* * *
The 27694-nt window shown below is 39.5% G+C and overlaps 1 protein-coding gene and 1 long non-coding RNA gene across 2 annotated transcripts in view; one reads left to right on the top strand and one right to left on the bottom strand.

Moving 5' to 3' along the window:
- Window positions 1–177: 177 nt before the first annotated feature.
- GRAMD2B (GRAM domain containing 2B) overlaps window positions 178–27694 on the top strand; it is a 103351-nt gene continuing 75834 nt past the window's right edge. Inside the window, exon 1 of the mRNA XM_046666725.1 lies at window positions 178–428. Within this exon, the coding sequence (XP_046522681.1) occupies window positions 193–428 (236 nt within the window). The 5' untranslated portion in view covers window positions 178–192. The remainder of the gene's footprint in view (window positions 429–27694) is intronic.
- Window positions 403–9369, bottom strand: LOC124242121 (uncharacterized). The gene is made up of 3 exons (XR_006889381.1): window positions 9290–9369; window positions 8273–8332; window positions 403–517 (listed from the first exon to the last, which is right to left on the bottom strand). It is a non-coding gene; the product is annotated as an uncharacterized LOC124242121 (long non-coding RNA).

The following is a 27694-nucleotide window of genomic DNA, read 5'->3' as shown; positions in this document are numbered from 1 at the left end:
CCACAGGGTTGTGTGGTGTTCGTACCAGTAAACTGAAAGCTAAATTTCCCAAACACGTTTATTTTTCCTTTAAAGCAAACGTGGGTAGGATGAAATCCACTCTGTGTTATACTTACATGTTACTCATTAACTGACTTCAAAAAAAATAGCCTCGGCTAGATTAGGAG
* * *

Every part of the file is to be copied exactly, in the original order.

The 27694-nt window shown below is 39.5% G+C and overlaps 1 protein-coding gene and 1 long non-coding RNA gene across 2 annotated transcripts in view; one reads left to right on the top strand and one right to left on the bottom strand.

Moving 5' to 3' along the window:
- Window positions 1–177: 177 nt before the first annotated feature.
- GRAMD2B (GRAM domain containing 2B) overlaps window positions 178–27694 on the top strand; it is a 103351-nt gene continuing 75834 nt past the window's right edge. Inside the window, exon 1 of the mRNA XM_046666725.1 lies at window positions 178–428. Within this exon, the coding sequence (XP_046522681.1) occupies window positions 193–428 (236 nt within the window). The 5' untranslated portion in view covers window positions 178–192. The remainder of the gene's footprint in view (window positions 429–27694) is intronic.
- Window positions 403–9369, bottom strand: LOC124242121 (uncharacterized). The gene is made up of 3 exons (XR_006889381.1): window positions 9290–9369; window positions 8273–8332; window positions 403–517 (listed from the first exon to the last, which is right to left on the bottom strand). It is a non-coding gene; the product is annotated as an uncharacterized LOC124242121 (long non-coding RNA).

The following is a 27694-nucleotide window of genomic DNA, read 5'->3' as shown; positions in this document are numbered from 1 at the left end:
CCACAGGGTTGTGTGGTGTTCGTACCAGTAAACTGAAAGCTAAATTTCCCAAACACGTTTATTTTTCCTTTAAAGCAAACGTGGGTAGGATGAAATCCACTCTGTGTTATACTTACATGTTACTCATTAACTGACTTCAAAAAAAATAGCCTCGGCTAGATTAGGAG